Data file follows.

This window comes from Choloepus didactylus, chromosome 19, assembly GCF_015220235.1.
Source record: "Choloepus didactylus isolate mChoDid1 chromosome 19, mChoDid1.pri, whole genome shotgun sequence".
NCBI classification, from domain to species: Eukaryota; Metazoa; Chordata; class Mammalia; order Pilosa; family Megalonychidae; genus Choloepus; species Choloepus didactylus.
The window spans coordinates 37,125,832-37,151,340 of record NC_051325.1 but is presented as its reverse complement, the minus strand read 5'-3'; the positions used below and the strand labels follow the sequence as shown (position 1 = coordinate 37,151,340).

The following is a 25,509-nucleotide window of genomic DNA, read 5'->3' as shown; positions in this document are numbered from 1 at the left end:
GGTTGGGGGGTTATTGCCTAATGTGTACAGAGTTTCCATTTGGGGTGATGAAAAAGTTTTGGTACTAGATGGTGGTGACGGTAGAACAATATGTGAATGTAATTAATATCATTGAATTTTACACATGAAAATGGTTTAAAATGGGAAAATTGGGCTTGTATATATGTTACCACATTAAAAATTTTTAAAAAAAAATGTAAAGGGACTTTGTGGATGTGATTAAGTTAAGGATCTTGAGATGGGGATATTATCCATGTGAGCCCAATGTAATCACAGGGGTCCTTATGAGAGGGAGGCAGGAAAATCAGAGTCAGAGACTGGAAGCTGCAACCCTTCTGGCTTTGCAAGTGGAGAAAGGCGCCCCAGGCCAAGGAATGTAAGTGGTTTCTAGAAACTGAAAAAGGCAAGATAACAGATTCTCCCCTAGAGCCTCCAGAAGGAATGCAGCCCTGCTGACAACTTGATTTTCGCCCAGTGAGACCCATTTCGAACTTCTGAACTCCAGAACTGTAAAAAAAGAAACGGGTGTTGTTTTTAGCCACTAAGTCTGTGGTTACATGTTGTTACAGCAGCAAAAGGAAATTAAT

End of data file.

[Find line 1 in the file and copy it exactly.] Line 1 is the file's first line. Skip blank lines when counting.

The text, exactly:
This window comes from Choloepus didactylus, chromosome 19, assembly GCF_015220235.1.